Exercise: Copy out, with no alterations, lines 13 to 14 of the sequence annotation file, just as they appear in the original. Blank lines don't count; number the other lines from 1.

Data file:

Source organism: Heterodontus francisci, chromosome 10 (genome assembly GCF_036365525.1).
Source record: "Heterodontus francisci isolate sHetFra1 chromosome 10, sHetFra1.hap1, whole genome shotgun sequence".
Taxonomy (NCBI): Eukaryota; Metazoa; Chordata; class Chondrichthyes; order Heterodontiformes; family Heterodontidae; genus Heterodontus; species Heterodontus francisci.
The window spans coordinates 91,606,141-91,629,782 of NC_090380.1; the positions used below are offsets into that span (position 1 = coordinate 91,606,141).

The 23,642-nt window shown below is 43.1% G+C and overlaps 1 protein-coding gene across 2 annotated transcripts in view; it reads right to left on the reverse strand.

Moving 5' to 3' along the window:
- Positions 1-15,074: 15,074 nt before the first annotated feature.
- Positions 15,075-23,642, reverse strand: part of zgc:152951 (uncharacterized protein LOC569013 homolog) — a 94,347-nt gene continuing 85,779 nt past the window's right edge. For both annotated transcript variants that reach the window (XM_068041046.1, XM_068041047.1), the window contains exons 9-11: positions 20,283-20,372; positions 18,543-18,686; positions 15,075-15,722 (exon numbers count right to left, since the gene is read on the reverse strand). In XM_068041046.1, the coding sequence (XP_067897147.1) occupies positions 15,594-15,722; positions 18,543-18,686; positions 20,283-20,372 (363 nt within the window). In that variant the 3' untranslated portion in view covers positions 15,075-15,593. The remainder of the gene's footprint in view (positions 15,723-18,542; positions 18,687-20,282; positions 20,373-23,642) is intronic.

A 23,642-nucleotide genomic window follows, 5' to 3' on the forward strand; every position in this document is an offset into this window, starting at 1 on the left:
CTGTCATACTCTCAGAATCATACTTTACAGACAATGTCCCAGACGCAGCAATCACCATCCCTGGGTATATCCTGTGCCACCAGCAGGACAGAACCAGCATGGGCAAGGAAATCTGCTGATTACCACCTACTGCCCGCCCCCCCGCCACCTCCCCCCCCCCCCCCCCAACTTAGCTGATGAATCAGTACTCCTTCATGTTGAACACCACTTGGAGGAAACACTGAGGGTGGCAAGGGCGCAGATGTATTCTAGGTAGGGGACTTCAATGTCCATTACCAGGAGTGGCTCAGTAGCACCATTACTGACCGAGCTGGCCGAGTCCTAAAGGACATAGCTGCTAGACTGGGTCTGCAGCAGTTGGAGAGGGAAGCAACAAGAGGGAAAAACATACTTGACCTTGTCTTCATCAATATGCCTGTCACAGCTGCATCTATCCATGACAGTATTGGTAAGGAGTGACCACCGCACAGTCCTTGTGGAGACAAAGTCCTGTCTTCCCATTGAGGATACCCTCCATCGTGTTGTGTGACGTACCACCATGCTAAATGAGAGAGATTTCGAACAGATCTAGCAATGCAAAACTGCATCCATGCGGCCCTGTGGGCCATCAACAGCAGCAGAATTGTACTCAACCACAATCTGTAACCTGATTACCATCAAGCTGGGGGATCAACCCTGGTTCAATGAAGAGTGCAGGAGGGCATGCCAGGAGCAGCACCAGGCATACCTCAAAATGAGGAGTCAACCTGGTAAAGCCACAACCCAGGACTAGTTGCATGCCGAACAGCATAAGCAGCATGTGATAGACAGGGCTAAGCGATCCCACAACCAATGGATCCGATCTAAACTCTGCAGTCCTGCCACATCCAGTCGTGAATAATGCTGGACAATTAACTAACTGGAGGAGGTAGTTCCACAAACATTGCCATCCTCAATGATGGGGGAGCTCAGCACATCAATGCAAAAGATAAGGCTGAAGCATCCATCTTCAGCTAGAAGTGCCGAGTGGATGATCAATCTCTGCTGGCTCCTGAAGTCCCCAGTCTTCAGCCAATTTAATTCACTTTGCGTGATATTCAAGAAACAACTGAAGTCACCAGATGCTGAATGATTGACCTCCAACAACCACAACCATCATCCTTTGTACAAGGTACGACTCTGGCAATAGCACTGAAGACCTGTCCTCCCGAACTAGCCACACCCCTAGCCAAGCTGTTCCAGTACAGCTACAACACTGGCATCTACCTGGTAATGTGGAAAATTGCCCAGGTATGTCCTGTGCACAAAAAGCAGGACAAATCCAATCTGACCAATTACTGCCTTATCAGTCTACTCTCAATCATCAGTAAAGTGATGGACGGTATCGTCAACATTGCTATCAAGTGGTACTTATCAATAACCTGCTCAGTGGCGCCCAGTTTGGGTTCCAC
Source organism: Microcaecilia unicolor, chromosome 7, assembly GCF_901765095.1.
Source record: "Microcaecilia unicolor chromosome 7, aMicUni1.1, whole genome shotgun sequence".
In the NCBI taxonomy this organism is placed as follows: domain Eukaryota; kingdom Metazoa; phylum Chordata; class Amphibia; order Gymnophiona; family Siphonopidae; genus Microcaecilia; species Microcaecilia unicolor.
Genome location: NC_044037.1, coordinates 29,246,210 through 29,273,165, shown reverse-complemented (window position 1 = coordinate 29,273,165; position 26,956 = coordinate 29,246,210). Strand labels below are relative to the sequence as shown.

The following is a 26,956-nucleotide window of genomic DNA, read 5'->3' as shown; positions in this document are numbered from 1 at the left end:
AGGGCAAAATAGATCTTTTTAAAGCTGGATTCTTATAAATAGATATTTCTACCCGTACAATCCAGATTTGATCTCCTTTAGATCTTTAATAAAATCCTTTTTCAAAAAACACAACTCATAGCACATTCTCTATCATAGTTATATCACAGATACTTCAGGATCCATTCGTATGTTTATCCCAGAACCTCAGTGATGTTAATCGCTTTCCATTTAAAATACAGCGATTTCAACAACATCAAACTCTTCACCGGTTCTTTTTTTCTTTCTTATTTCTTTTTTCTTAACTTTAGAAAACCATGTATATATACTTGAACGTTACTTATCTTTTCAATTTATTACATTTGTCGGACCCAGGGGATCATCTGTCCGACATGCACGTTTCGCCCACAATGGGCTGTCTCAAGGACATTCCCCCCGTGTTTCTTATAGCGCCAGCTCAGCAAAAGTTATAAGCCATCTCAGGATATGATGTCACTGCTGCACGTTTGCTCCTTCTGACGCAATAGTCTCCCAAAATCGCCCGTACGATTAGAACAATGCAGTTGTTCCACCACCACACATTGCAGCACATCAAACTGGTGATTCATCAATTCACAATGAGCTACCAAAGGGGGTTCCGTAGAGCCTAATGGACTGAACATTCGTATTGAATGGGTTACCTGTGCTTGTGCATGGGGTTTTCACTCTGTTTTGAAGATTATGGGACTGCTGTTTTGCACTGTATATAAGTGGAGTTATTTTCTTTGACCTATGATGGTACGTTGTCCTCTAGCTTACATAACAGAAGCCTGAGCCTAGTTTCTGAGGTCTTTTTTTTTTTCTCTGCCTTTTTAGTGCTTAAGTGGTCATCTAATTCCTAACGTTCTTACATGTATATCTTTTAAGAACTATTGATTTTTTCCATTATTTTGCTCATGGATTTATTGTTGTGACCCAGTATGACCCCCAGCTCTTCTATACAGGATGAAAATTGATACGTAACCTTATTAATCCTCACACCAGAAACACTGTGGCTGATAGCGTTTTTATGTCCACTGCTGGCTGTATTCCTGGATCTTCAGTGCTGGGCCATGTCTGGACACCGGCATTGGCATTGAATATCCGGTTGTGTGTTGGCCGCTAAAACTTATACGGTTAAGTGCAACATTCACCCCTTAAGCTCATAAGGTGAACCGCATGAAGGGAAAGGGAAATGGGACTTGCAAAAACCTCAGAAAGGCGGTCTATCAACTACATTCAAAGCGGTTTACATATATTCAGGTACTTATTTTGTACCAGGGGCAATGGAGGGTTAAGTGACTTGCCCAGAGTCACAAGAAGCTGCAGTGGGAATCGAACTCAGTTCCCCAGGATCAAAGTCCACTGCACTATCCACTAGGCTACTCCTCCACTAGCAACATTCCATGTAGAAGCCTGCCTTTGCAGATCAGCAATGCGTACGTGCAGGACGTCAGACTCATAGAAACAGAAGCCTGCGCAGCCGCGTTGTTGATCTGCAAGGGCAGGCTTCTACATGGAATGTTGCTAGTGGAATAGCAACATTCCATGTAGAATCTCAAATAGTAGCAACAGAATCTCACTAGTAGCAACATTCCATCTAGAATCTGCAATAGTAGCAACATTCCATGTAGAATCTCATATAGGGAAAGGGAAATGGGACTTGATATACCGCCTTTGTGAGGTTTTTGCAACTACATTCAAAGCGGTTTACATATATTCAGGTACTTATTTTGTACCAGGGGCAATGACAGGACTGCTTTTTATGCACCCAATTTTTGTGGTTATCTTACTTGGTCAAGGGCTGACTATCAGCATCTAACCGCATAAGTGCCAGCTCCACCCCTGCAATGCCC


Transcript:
In the NCBI taxonomy this organism is placed as follows: domain Eukaryota; kingdom Metazoa; phylum Chordata; class Amphibia; order Gymnophiona; family Siphonopidae; genus Microcaecilia; species Microcaecilia unicolor.
Genome location: NC_044037.1, coordinates 29,246,210 through 29,273,165, shown reverse-complemented (window position 1 = coordinate 29,273,165; position 26,956 = coordinate 29,246,210). Strand labels below are relative to the sequence as shown.